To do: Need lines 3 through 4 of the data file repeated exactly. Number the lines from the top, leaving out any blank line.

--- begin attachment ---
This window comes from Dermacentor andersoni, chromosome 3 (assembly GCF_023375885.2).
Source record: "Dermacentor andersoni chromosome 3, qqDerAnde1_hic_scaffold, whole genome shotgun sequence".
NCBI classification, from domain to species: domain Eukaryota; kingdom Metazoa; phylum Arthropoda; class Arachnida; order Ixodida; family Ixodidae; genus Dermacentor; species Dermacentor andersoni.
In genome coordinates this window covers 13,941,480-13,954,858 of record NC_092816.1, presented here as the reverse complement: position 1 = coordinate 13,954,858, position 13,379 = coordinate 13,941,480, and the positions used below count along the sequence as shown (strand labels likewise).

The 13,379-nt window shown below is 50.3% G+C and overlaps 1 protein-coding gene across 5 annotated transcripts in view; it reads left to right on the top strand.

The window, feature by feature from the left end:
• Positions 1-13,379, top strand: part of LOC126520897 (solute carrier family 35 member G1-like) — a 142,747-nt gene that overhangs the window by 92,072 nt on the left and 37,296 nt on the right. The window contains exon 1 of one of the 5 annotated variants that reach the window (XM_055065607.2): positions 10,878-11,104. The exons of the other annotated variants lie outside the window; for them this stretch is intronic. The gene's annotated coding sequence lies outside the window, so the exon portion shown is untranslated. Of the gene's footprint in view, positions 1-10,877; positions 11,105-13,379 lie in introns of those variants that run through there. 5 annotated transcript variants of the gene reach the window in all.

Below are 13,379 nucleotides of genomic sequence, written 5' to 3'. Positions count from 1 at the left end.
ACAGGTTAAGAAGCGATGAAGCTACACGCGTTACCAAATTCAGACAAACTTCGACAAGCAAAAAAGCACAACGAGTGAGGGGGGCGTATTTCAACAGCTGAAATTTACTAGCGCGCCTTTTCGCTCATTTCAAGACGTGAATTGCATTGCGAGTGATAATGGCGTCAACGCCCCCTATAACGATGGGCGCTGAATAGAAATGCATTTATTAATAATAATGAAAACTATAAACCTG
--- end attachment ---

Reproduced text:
NCBI classification, from domain to species: domain Eukaryota; kingdom Metazoa; phylum Arthropoda; class Arachnida; order Ixodida; family Ixodidae; genus Dermacentor; species Dermacentor andersoni.
In genome coordinates this window covers 13,941,480-13,954,858 of record NC_092816.1, presented here as the reverse complement: position 1 = coordinate 13,954,858, position 13,379 = coordinate 13,941,480, and the positions used below count along the sequence as shown (strand labels likewise).